Chase, British Columbia

Chase, British Columbia
Village of Chase
—  Village  —
Chase and Little Shuswap Lake
Motto: Chase, a Shuswap Experience
Location of Chase in British Columbia
Coordinates: 50°49′8″N 119°41′4″W / 50.81889°N 119.68444°W / 50.81889; -119.68444
Country  Canada
Province  British Columbia
Region BC Interior
Regional district Thompson-Nicola
Incorporated 1907
 - Governing body Chase Village Council
 - Mayor Harry Danyluk
 - Total 3.05 km2 (1.2 sq mi)
Elevation 380 m (1,247 ft)
Population (2006)
 - Total 2,409
 - Density 807.2/km2 (2,090.6/sq mi)
Time zone PST (UTC-8)
Postal code span V0E 1M0
Highways 1
Waterways South Thompson River & Chase Creek
Website Village of Chase

Chase is a village located in the Interior of British Columbia, Canada. It has a population of roughly 2,500, and its main industries are forestry and tourism. It is located at the outlet of Little Shuswap Lake, which is the source of the South Thompson River. Chase Creek, which drops over three small waterfalls before flowing through the town, enters the South Thompson just below the lake's outlet.



Adams River Lumber mill, 1919

The town of Chase was named after Whitfield Chase, an American from New York State who arrived in the area in 1867 after coming to Canada during the Fraser Canyon Gold Rush. He was the first non-native settler who farmed and raised a family in what was then called the Shuswap Prairie. He married a young Secwepemc girl who was 25 years his junior. Her name was Per-soons, but when they married she changed her name to Elizabeth. His head cowboy Filemon deLeenheer married Elizabeth's sister, Cimmenak. Whitfield and Elizabeth raised ten children together. The town was named in honour of Whitfield Chase although the community did not exist until more than 10 years after his death.[1]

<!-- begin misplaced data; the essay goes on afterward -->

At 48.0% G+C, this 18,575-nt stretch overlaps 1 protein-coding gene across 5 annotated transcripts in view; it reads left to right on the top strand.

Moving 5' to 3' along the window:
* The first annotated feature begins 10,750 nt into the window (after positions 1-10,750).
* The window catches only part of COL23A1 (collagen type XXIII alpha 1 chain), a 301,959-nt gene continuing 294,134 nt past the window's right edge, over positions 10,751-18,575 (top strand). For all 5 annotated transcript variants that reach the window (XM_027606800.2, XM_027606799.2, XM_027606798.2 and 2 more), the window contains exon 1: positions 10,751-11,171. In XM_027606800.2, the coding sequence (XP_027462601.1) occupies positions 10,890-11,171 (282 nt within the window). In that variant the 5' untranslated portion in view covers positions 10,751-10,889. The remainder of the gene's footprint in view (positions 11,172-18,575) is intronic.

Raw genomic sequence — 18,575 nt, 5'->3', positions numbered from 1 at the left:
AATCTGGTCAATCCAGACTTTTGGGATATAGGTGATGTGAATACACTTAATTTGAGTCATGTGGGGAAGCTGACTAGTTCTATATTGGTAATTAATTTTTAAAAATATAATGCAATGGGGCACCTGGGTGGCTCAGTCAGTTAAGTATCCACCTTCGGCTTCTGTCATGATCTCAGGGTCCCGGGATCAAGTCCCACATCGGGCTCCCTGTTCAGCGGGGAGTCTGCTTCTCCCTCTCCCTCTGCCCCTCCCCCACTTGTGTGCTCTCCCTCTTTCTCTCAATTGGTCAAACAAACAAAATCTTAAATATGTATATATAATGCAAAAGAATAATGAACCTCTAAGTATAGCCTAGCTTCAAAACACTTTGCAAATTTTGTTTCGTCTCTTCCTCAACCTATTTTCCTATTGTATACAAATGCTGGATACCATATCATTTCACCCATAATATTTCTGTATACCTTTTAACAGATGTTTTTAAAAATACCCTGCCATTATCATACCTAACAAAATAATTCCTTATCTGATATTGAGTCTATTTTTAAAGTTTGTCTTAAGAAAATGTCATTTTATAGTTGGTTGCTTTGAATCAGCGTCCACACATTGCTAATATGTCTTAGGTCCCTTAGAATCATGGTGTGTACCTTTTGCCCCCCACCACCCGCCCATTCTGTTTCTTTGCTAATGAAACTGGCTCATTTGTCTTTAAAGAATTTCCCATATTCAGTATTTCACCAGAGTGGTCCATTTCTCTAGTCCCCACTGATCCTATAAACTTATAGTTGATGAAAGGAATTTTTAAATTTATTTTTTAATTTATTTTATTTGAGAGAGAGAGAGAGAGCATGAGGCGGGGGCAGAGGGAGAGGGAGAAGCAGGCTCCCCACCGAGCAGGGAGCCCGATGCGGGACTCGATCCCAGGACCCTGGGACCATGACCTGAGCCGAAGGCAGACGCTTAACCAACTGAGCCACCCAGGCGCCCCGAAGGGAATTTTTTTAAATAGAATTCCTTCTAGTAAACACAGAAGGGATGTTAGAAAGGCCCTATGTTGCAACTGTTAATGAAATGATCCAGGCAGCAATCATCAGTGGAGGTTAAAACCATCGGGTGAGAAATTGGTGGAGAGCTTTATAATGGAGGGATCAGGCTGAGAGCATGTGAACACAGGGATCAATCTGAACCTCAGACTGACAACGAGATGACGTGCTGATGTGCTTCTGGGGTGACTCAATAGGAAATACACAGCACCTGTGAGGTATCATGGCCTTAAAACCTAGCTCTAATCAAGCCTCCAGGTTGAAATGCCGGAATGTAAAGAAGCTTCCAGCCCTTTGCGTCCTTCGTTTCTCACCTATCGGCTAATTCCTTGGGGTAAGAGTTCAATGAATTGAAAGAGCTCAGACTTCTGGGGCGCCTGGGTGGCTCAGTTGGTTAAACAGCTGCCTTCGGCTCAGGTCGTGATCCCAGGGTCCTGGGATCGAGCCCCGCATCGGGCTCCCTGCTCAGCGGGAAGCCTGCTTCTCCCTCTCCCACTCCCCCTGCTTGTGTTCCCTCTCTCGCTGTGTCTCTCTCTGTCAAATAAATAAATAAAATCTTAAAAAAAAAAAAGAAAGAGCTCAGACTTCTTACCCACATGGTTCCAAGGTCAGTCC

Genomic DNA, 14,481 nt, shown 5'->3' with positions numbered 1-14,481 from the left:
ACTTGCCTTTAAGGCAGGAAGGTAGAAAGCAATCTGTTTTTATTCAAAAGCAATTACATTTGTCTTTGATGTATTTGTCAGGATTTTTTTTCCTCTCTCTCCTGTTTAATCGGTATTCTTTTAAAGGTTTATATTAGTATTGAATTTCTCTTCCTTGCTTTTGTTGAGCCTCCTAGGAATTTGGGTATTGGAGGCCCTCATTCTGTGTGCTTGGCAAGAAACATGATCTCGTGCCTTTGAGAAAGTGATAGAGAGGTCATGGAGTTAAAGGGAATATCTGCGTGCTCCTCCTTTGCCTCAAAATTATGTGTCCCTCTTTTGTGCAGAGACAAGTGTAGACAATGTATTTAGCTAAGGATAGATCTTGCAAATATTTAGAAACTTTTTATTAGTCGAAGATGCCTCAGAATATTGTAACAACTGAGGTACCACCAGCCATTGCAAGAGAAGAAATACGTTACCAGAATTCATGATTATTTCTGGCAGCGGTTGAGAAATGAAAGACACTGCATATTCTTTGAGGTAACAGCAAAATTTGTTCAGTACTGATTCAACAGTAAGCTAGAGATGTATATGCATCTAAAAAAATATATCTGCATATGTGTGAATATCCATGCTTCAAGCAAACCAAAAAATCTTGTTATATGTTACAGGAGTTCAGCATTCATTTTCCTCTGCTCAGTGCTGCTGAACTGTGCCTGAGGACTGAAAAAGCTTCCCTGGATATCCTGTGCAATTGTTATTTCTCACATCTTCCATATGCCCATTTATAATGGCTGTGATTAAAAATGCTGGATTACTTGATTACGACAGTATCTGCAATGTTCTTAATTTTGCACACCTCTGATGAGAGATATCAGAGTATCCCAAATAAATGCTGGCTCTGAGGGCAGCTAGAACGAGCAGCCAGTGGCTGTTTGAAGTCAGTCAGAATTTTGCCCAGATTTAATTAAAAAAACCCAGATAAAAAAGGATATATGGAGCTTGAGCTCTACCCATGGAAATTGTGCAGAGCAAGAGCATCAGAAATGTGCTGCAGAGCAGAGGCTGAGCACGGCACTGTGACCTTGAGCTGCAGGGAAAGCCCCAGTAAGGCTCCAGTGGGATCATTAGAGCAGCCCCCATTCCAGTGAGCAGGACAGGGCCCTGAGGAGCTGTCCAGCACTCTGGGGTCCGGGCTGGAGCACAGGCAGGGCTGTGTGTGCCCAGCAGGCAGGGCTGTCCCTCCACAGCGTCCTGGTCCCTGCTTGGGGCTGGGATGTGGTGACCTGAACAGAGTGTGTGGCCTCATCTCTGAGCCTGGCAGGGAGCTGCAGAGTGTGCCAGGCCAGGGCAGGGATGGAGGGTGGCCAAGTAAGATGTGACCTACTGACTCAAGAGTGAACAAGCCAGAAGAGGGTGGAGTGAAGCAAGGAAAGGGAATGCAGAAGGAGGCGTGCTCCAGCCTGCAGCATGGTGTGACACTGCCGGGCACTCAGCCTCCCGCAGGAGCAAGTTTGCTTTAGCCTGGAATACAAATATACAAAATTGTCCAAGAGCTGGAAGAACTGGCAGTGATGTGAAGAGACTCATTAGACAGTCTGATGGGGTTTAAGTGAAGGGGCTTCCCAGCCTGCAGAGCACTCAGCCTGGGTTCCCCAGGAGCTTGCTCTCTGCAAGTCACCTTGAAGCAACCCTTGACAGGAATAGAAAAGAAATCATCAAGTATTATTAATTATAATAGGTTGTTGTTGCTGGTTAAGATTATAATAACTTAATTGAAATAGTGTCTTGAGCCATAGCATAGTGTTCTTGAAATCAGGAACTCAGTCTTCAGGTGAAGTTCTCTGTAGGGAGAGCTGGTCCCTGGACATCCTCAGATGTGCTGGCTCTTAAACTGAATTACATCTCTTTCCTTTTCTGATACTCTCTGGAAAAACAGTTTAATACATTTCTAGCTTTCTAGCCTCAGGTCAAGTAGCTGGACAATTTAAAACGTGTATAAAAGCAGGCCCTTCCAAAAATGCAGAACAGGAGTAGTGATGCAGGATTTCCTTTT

An American logging company first came to the area in 1907 and purchased what became the original town site from Whitfield's heir. They subdivided the land into lots, installed water and electricity and sold the lots to workers and business people. For the location of the mill, they leased approximately 70 acres (280,000 m2) of land from the Chase family that bordered the Thompson River near Little Shuswap Lake.

The Chase Mill became known as the Adams River Lumber Company because they logged exclusively off the Adams River and Adams Lake area. The Adams River Lumber Company, after logging within 100 feet (30 m) of the Adams River and Lake closed the mill in 1925 and took their profits back to the United States. This lease terminated in 2006 and the property reverted to descendants and heirs of the Chase family.

Chase grew slowly over the next few decades with only a small core of permanent residents. It was not until incorporation in 1969 that the community began to market itself as a tourist destination and people began to explore the area. The community, as a result, saw an increase in population with visitors to the area returning to live, work and retire. Chase also benefited from the construction of the Coquihalla Highway in the mid-1980s.

See also


External links

Coordinates: 50°49′8″N 119°41′4″W / 50.81889°N 119.68444°W / 50.81889; -119.68444

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